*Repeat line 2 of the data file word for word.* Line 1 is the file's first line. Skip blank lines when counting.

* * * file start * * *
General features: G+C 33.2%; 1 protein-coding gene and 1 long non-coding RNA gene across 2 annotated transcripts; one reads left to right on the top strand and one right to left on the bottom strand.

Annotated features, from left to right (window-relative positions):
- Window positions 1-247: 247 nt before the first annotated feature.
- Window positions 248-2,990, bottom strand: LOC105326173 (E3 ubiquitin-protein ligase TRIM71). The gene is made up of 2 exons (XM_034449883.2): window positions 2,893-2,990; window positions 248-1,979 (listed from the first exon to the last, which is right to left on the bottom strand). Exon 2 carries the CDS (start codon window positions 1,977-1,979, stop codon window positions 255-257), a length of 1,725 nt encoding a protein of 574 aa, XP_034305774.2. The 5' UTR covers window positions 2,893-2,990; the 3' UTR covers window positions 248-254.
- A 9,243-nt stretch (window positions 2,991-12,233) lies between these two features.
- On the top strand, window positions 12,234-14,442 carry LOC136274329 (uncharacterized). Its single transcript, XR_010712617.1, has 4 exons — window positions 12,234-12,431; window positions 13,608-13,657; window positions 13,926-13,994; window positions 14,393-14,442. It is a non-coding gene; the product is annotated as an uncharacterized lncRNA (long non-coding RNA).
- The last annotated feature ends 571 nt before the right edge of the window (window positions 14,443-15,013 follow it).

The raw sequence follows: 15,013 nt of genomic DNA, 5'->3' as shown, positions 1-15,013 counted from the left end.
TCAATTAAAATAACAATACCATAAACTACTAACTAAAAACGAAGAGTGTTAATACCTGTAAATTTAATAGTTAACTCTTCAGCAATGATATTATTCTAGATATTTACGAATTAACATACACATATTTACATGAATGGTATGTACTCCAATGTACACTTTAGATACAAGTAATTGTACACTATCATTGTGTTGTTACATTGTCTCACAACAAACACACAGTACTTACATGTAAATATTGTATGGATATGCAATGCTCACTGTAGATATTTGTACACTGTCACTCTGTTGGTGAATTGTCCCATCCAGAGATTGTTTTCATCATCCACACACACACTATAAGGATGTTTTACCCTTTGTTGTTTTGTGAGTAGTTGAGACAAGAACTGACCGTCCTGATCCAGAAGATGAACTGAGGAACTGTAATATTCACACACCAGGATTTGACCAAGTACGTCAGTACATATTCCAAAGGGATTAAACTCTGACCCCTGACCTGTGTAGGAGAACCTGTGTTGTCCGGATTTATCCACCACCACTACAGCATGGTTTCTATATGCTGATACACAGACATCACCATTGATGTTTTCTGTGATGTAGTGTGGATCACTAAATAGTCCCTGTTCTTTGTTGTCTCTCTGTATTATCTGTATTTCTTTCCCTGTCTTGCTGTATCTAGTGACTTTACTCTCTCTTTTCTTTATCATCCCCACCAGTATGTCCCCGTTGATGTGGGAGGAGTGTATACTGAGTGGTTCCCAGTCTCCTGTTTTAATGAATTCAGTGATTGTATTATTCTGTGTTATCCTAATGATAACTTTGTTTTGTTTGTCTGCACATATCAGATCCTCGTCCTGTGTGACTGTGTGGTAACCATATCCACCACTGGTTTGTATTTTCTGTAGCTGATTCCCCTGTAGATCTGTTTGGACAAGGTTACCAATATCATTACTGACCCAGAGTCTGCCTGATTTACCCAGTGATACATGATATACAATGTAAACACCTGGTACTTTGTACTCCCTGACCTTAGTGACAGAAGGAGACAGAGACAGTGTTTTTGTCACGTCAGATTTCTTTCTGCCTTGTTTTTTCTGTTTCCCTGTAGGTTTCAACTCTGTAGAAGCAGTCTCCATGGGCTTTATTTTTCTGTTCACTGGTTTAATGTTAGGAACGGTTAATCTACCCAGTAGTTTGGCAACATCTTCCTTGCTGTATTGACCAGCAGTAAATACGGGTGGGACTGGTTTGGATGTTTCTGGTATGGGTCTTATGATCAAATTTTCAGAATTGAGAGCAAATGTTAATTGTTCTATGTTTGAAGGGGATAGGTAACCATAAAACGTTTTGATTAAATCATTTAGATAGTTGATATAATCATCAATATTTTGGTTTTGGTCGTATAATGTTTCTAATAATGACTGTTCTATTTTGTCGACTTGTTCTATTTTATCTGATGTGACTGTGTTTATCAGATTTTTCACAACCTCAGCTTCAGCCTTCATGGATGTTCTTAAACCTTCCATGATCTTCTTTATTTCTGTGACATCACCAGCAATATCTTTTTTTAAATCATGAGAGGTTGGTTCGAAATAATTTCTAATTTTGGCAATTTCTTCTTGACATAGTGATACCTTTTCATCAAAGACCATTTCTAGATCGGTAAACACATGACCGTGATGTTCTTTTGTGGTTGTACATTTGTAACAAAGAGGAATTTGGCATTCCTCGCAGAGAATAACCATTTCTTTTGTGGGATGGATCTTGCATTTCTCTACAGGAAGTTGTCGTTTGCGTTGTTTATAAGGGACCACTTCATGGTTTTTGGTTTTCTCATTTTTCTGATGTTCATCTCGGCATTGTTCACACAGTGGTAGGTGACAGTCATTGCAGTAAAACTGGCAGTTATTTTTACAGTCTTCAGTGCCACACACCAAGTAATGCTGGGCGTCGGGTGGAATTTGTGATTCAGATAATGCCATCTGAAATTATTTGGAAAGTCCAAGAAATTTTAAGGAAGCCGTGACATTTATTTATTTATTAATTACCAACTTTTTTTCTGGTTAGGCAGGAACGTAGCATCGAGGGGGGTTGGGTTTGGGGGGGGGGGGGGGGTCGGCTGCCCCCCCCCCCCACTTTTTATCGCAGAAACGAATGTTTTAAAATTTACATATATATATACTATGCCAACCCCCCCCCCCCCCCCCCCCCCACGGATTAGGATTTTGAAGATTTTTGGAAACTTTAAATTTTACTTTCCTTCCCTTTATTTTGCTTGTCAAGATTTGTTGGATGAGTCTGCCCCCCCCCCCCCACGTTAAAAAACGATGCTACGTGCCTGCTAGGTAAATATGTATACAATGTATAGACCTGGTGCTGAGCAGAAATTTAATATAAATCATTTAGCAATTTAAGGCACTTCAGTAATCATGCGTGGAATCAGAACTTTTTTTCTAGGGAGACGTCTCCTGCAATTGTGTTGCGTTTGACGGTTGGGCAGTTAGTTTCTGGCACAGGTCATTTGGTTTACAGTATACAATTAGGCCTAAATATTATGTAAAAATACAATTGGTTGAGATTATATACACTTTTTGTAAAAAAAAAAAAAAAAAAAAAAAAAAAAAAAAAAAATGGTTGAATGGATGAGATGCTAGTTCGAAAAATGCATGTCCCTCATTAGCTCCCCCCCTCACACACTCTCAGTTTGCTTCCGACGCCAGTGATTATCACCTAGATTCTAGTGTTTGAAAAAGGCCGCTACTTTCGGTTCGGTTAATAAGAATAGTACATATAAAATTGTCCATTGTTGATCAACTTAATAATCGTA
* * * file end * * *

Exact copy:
Annotated features, from left to right (window-relative positions):